If this weekend's hype over who the presidential candidates are bringing as their front-row guests to the debate is an indication, Monday night's debate will be nothing short of a street-fight of words between Hillary Clinton and Donald Trump.
For most of the primary season and all of the general election season so far, both candidates have had harsh words for the other -- and this is nothing new in American politics. But typically, a strange political detente forms near the debates, where the candidates focus more on issues than the opponent -- hoping to vie for the more rational points with voters.
Not this year, the heat is still on full force with personal attacks and 'stunts' designed solely to embarrass or 'irk' the opponent.
In the front-row guest battle, Hillary Clinton drew first blood by inviting Mark Cuban, a very outspoken Trump critic, to be her front-row guest at the debate.
But Trump seized the opportunity and taunted the Clinton campaign with threats of inviting Gennifer Flowers, a prominent figure in the Clinton scandals of the 1990s, to be his guest on the front row. Though it is reported that the Trump campaign did not invite Flowers.
The bottom line . . . who really cares who sits in the front row?
But this kind of political jockeying is an indication that this first debate is going to be an all out brawl of mudslinging -- and will probably have very little substance or real issues debated by the candidates.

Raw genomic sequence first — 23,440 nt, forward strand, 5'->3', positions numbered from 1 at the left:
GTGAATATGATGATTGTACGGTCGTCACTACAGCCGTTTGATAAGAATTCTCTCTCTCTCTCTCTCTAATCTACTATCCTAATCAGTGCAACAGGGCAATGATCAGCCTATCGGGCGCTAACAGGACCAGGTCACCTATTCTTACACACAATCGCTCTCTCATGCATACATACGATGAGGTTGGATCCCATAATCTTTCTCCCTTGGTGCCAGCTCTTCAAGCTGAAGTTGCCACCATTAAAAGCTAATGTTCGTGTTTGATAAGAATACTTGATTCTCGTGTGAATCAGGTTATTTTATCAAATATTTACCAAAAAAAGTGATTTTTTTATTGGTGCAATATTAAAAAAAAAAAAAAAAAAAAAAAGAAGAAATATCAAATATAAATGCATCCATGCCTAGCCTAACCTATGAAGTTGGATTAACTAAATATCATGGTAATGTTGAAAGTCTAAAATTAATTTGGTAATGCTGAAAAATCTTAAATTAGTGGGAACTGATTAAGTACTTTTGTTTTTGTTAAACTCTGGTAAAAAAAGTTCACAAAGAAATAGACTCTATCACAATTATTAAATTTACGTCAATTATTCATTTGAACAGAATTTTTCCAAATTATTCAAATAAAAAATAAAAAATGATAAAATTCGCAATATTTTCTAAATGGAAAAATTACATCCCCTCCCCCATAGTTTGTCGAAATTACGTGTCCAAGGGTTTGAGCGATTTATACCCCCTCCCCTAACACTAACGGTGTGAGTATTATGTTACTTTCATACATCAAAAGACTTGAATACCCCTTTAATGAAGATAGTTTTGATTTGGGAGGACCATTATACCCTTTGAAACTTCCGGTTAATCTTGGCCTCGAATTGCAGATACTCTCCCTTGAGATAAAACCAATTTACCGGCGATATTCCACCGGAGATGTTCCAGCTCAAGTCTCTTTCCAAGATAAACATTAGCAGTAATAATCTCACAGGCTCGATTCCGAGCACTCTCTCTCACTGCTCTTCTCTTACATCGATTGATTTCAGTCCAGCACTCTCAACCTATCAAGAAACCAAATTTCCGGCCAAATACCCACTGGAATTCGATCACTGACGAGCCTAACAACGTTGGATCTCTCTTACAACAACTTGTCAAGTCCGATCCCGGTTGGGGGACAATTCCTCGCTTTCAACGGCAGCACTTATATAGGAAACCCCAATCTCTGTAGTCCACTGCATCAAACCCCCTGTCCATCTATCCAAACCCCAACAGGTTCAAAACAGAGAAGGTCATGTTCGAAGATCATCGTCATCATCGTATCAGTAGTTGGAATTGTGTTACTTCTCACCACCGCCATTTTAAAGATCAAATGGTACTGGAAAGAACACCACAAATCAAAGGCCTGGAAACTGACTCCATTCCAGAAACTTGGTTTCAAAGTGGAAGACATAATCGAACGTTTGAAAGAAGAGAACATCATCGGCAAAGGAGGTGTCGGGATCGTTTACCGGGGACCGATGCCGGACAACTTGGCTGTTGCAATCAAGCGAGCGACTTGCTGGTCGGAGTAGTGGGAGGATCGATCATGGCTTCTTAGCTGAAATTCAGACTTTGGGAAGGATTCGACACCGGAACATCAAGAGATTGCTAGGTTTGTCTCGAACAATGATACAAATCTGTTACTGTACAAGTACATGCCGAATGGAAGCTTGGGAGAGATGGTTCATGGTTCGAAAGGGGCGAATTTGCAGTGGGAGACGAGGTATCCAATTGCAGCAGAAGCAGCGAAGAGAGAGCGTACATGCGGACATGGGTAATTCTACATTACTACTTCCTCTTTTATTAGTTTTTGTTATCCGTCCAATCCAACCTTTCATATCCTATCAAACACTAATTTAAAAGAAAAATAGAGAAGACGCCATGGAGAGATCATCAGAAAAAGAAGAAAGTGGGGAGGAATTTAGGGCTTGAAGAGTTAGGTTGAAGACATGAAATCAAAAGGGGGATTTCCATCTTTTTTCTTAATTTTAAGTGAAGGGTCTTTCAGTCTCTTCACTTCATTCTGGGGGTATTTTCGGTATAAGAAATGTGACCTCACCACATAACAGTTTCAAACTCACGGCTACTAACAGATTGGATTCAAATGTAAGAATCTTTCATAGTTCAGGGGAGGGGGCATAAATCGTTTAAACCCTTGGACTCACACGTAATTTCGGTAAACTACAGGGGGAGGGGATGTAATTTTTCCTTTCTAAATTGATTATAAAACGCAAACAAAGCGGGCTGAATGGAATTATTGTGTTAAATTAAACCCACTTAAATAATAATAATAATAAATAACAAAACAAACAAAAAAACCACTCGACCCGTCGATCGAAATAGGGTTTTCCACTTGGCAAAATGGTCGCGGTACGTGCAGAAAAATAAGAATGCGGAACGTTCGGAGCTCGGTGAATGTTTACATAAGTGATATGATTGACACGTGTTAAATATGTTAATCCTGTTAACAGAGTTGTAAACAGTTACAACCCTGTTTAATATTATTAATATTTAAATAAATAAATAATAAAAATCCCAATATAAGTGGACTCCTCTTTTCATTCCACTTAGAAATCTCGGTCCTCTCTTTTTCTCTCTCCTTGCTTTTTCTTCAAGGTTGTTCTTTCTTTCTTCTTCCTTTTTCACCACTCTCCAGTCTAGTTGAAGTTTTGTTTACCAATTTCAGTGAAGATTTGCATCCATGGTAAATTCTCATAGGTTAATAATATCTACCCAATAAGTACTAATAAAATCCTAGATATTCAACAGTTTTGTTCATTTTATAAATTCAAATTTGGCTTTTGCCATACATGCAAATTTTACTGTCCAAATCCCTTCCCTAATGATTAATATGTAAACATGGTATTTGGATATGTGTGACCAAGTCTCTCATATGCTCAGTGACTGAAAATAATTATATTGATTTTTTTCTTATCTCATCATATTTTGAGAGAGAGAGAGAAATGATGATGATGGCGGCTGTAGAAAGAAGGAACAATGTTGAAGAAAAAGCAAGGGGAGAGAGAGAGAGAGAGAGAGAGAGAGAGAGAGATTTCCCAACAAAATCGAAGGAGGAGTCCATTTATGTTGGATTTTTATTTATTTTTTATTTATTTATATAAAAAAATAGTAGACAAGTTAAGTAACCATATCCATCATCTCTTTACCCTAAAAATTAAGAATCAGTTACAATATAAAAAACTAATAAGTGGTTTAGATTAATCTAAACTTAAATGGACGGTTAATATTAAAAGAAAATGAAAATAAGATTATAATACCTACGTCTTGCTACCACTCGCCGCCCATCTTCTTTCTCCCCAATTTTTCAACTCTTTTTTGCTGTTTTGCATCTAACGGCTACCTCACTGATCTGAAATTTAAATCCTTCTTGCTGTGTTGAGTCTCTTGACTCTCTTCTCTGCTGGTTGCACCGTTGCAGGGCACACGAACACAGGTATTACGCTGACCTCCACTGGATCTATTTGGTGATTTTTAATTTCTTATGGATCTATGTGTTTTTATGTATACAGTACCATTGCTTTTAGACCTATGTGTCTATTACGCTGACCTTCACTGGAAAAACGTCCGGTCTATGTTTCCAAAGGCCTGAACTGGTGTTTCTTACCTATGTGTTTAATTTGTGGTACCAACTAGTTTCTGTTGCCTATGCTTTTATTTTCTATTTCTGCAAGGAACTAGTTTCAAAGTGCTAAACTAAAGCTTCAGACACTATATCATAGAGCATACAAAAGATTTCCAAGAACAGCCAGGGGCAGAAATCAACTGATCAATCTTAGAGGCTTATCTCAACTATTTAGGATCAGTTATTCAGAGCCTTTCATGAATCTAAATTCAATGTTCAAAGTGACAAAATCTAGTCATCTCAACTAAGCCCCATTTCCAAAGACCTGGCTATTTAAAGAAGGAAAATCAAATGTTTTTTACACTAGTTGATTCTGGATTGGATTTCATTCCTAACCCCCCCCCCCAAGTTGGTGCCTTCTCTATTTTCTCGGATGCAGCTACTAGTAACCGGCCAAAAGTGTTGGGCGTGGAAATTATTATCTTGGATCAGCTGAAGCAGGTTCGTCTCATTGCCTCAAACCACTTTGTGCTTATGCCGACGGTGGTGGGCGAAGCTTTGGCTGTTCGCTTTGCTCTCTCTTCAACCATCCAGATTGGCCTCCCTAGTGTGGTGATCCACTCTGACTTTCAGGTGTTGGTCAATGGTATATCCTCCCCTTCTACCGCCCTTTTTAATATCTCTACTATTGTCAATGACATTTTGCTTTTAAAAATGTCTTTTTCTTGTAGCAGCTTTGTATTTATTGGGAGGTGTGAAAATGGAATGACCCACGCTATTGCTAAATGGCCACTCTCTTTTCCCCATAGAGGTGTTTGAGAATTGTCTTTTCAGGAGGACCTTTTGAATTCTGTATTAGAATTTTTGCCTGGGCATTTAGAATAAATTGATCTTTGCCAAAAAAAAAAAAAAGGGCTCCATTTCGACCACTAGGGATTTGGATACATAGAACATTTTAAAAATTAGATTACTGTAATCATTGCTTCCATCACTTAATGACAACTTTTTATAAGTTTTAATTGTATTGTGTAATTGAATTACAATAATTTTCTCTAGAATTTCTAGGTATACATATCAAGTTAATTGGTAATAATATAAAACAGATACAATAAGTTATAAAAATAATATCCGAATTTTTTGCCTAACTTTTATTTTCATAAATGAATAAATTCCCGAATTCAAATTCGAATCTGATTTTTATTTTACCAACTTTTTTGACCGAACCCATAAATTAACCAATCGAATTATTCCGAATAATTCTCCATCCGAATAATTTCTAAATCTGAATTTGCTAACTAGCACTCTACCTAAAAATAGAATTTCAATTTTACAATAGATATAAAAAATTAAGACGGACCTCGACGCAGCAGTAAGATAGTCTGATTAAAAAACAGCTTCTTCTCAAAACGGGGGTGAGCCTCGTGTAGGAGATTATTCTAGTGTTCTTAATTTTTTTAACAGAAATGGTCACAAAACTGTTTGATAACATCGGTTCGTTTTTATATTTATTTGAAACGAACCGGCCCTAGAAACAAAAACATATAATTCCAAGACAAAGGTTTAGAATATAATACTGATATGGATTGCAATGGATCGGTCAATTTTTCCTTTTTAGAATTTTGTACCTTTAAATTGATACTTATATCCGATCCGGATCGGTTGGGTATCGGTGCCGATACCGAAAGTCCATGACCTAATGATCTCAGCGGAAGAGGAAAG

Trump's campaign has been built on these kind of tactics, and his supporters seem to eat it up as both entertainment and as a rejection of the 'politics as usual' standards of behavior.
And Trump will almost certainly capitalize on the lone-wolf attacks of the past week, trying to advance his agenda for closing our borders.
Clinton, though, is out on pretty thin ice when it comes to this kind of campaigning.
Far too much research indicates that engaging in negative campaigning is a losing strategy for Democratic candidates.
But it's the American voters who are the real losers in this year's debate season.
A huge percentage of likely voters want to hear the voices of minor-party candidates on the debate stage, especially Gary Johnson. However, he failed to meet the arbitrary polling requirements for the first debate.
Americans want to hear issues and ideas from all sides -- completely evident by the huge support for Johnson's inclusion in the debates, even though the voters may indicate in the same poll that they are voting for a major party candidate.
Voters are hungry for candidates to discuss issues, for real debates that actually matter, and for candidates to have answers for today's hot-button issues.
But short of placing shock-collars on the candidates to 'zap' them each time they go off topic, that is simply not going to happen in Monday's debates.
And really, the only 'protest' the voters have is to simply not watch the debates -- which considering how low of viewership the primary debates had this season, that might not be too far off base.
Because at this point, the only 'vote' the viewers have in this process is the power to turn off the mudslinging and 'damage' the network's ratings for contributing to a system that is being gamed by the media at every opportunity.
Maybe then we'd get a few debates this year with a meaningful structure, with ideas being shared from all viable sources, and moderators who keep the candidates on subject.
But, perhaps that is far too much to ask in this year's race of the two least-liked candidates in modern history.
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